Happy Leap Day! Whether you’re celebrating a birthday, taking one more day for a vacation, or simply basking in this February extension by relaxing on the couch with a book, I hope you enjoy this week’s words, which also kick off March for us. Here is what you can expect:

“If you’ve ever felt exhausted after traveling, know that it’s in the word itself. The word ‘travel’ is ultimately the same word as ‘travail’.

Imagine the era when travel time was measured in months; there were no in-boat movies during the trip, and no Holiday Inns waiting at the destination. That’s if you reach the destination at all. Travel could be torture (travel/travail are from Latin trepaliare: to torture).

Yet travel can be rewarding. It enriches us, broadening our outlook. Words also travel, hopping across continents, across languages, enriching our vocabulary.

This week we’ll see five words that have traveled far and wide to reach us.”

Have a great week!


personalty (PUHR-suh-nuhl-tee) 

noun: personal property: movable property, as contrasted with real estate

Etymology
From Anglo-French personalté, from Latin personalitas, from persona (mask, person), from Etruscan phersu, from Greek prosopa (face, mask). Earliest documented use: 1528

Usage (from Wordsmith)
“If the trustee had done his duty there would have been no land, there would have been a fund of personalty.”
F.W. Maitland; Equity; Cambridge University Press; 2011.


truchman (TRUHCH-muhn)

noun: an interpreter

Etymology
From Latin turchemannus, from Arabic tarjuman, from Aramaic turgemana, from Akkadian targumanu (interpreter). Earliest documented use: 1485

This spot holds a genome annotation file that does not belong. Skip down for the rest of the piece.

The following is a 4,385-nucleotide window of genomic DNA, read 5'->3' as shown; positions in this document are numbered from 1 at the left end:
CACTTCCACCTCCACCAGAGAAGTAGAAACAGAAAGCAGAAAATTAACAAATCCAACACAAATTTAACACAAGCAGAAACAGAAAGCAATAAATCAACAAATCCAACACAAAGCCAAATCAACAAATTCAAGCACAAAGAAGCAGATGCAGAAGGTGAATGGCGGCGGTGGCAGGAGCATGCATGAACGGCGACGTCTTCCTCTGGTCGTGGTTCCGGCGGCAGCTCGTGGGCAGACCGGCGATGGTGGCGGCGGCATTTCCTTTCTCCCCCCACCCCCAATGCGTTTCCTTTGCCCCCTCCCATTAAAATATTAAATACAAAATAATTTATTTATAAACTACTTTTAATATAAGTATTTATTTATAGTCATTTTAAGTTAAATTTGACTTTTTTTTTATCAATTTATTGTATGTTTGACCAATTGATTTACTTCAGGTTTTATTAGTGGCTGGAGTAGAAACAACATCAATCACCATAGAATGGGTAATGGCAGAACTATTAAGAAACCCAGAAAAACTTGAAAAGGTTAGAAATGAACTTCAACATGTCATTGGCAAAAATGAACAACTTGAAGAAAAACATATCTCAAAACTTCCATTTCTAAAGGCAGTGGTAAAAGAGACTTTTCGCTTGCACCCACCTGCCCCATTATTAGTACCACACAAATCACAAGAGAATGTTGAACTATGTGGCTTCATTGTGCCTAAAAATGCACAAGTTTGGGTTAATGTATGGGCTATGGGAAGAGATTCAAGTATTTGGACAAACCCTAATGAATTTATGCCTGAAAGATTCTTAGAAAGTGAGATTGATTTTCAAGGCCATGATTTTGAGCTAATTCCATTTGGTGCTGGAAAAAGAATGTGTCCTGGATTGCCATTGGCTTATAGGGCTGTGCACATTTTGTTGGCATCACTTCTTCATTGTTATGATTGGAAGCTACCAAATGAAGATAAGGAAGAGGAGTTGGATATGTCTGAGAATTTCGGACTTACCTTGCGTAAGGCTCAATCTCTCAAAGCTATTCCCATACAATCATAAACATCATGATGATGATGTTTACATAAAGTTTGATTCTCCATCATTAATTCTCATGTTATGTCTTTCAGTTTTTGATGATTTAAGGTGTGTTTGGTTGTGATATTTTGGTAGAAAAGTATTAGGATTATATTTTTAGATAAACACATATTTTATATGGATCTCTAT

Usage (from Wordsmith)
“From there Gaveston appears to the audience as a kind of presenter of a comedy, like Hieronimo a truchman to this political masque.”
Michael Hattaway; Elizabethan Popular Theatre; Routledge; 1982


popinjay (POP-in-jay)

noun: someone who indulges in vain and empty chatter

Etymology
Via French and Spanish from Arabic babbaga (parrot). The last syllable changed to jay because some thought the word referred to that bird instead of a parrot. Earliest documented use: 1322

Usage (from Wordsmith)
“If the polls are to be believed, an intellectually unserious popinjay born on third base tops the field of candidates for the Republican nomination for president.”
Tony Norman; Trump’s Delusions Will Catch up to Him; Pittsburgh Post-Gazette (Pennsylvania); Jul 21, 2015.


arsenious (ahr-SEE-nee-uhs)

adjective: relating to or containing arsenic (especially when trivalent)

Etymology
From Old French arsenic, from Latin arsenicum, from Greek arsenikon (yellow orpiment), from Arabic zarnik, from Persian zar (gold). Ultimately from the Indo-European root ghel- (to shine), which also gave us yellow, gold, glimmer, glimpse, glass, gloaming, melancholy, and choleric. Earliest documented use: 1818

Usage (from Wordsmith)
“The next time you’re having a bad day, pause for a moment to be grateful: that you weren’t born in the Victorian age and consequently are not likely to be in danger of being poisoned by arsenic. Come, come, you might be thinking. This is a slender reason to be cheerful — who’s to say that anyone would wish to slip a splash of arsenious acid into my cup of tea?”
Rebecca Armstrong; Victorian Lives of Poison, Passion, and Peril; The Independent (London, UK); Mar 19, 2010.

“The institute detected an arsenious substance in some of the samples that was later found to be white arsenic.”
Arsenic at Hayashi House ‘Highly toxic’; The Daily Yomiuri (Tokyo, Japan); Oct 20, 1998.


brio (BREE-oh)

noun: vigor or vivacity

Etymology
From Italian brio (liveliness), from Spanish brio (spirit), from Celtic brigos (strength). Earliest documented use: 1731

Usage (from Wordsmith)
“Ms. Woodward … was all sparkling energy and springing brio, with wonderfully pliant, strong feet.”
Alastair Macaulay; New York City Ballet Introduces Its Future with a Flurry of Nutcracker Debuts; The New York Times; Dec 28, 2015.

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